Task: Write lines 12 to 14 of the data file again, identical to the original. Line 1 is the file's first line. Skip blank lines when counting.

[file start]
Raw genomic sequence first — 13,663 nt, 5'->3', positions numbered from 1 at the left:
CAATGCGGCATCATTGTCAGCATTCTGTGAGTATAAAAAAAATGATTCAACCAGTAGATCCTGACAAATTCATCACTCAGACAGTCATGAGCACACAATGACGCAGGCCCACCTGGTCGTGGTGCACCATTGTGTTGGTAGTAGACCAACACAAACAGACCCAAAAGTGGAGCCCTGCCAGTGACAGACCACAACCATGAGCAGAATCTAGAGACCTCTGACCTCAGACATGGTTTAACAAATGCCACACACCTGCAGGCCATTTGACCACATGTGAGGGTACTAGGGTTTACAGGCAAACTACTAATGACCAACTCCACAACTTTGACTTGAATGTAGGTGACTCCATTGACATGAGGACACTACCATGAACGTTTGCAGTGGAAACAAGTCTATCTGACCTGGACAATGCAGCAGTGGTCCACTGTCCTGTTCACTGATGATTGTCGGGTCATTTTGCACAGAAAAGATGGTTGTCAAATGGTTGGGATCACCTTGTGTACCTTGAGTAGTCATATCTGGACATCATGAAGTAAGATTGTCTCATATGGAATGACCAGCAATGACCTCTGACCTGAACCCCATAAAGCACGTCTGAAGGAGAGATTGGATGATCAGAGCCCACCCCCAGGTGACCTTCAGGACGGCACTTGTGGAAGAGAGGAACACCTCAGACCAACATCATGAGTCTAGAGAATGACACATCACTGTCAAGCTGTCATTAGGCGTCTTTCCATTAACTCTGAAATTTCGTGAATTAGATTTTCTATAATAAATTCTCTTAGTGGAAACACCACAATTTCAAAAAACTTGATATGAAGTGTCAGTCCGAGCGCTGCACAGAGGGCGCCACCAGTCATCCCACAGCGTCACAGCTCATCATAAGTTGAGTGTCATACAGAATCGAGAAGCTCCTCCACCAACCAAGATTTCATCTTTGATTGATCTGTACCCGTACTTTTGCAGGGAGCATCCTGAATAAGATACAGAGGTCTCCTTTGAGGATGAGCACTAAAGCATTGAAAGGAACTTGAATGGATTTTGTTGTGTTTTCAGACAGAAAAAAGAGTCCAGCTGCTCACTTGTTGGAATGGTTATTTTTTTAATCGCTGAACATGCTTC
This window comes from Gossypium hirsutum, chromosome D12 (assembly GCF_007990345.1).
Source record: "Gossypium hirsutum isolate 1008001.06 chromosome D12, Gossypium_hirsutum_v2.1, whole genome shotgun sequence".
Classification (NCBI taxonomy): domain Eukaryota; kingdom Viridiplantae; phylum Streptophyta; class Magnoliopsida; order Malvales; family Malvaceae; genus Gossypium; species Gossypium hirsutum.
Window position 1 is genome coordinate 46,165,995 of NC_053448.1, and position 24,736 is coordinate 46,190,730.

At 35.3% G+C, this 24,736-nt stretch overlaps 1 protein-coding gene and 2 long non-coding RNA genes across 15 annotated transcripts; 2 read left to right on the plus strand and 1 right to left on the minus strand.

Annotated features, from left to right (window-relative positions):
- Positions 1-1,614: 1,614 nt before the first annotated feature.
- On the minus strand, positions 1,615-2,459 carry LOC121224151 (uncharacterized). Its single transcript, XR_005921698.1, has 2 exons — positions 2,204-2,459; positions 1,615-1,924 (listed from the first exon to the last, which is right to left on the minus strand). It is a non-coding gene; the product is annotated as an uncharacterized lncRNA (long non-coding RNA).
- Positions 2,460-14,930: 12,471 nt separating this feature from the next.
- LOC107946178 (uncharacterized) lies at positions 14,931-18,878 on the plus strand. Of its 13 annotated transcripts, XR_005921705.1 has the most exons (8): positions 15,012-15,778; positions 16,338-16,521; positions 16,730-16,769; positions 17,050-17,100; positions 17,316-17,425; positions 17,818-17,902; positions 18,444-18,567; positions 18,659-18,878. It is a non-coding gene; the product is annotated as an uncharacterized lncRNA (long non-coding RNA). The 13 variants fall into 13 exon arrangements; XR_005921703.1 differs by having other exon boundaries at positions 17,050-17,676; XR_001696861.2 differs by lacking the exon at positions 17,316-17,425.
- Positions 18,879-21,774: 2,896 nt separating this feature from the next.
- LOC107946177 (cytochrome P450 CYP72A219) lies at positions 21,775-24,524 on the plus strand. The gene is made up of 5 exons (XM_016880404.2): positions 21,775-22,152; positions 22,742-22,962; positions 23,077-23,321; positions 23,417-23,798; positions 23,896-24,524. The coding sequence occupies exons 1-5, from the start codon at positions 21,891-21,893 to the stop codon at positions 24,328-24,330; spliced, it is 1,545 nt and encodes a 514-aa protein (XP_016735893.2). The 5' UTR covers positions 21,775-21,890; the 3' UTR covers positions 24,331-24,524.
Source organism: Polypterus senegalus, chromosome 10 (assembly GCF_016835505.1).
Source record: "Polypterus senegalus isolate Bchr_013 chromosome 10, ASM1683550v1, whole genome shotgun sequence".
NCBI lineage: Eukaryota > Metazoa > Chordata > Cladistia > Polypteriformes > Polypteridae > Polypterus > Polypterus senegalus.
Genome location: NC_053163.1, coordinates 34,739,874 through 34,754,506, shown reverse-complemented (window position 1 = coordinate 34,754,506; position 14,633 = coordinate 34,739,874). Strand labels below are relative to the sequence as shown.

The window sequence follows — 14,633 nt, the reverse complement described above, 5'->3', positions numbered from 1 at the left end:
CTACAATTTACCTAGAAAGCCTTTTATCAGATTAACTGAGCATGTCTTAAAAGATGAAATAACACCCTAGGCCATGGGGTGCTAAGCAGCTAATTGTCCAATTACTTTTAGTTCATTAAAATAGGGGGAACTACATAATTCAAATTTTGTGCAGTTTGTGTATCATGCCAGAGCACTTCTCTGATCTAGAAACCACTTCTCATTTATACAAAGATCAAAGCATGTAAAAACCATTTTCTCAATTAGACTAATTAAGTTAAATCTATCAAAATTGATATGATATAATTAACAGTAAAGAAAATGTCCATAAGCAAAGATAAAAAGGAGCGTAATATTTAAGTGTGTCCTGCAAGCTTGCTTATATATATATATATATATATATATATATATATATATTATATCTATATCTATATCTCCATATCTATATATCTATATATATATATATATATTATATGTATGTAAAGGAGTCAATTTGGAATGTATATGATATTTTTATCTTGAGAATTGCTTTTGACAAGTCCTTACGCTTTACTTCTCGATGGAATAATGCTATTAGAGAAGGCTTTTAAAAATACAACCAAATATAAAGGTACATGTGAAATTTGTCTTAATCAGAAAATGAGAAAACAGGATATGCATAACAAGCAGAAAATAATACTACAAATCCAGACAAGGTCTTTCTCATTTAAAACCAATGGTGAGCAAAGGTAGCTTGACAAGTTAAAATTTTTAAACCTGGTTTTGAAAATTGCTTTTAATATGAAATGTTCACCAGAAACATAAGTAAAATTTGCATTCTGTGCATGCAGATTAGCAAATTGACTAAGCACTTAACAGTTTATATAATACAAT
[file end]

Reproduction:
- LOC107946178 (uncharacterized) lies at positions 14,931-18,878 on the plus strand. Of its 13 annotated transcripts, XR_005921705.1 has the most exons (8): positions 15,012-15,778; positions 16,338-16,521; positions 16,730-16,769; positions 17,050-17,100; positions 17,316-17,425; positions 17,818-17,902; positions 18,444-18,567; positions 18,659-18,878. It is a non-coding gene; the product is annotated as an uncharacterized lncRNA (long non-coding RNA). The 13 variants fall into 13 exon arrangements; XR_005921703.1 differs by having other exon boundaries at positions 17,050-17,676; XR_001696861.2 differs by lacking the exon at positions 17,316-17,425.
- Positions 18,879-21,774: 2,896 nt separating this feature from the next.
- LOC107946177 (cytochrome P450 CYP72A219) lies at positions 21,775-24,524 on the plus strand. The gene is made up of 5 exons (XM_016880404.2): positions 21,775-22,152; positions 22,742-22,962; positions 23,077-23,321; positions 23,417-23,798; positions 23,896-24,524. The coding sequence occupies exons 1-5, from the start codon at positions 21,891-21,893 to the stop codon at positions 24,328-24,330; spliced, it is 1,545 nt and encodes a 514-aa protein (XP_016735893.2). The 5' UTR covers positions 21,775-21,890; the 3' UTR covers positions 24,331-24,524.